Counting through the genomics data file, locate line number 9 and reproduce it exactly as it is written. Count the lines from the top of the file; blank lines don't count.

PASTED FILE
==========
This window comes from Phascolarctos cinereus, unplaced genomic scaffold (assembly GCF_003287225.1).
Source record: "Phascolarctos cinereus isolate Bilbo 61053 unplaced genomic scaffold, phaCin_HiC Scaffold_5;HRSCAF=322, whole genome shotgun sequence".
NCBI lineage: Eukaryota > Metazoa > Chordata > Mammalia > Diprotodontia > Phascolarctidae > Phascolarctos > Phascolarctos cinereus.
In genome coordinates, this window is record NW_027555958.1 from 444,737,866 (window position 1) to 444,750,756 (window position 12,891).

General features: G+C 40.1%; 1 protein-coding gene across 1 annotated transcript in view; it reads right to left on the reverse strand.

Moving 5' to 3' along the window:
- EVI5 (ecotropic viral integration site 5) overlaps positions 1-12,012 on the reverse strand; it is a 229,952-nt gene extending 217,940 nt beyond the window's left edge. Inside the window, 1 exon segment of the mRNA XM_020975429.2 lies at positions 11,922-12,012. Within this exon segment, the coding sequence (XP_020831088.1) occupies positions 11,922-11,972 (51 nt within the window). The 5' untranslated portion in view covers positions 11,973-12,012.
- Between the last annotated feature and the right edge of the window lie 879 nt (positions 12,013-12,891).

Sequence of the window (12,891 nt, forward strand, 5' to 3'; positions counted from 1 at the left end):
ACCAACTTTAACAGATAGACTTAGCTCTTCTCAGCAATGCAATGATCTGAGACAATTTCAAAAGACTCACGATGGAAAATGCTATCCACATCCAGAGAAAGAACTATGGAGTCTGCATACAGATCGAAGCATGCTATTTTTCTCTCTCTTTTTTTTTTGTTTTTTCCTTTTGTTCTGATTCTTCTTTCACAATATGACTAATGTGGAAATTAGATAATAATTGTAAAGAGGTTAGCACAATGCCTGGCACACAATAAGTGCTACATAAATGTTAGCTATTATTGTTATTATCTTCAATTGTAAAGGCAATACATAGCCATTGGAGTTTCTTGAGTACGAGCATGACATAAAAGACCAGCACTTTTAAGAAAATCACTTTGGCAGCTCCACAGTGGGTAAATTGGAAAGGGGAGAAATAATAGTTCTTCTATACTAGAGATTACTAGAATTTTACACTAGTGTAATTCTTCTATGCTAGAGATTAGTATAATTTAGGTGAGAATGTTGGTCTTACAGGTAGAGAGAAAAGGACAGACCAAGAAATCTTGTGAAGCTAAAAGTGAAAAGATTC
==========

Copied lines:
Sequence of the window (12,891 nt, forward strand, 5' to 3'; positions counted from 1 at the left end):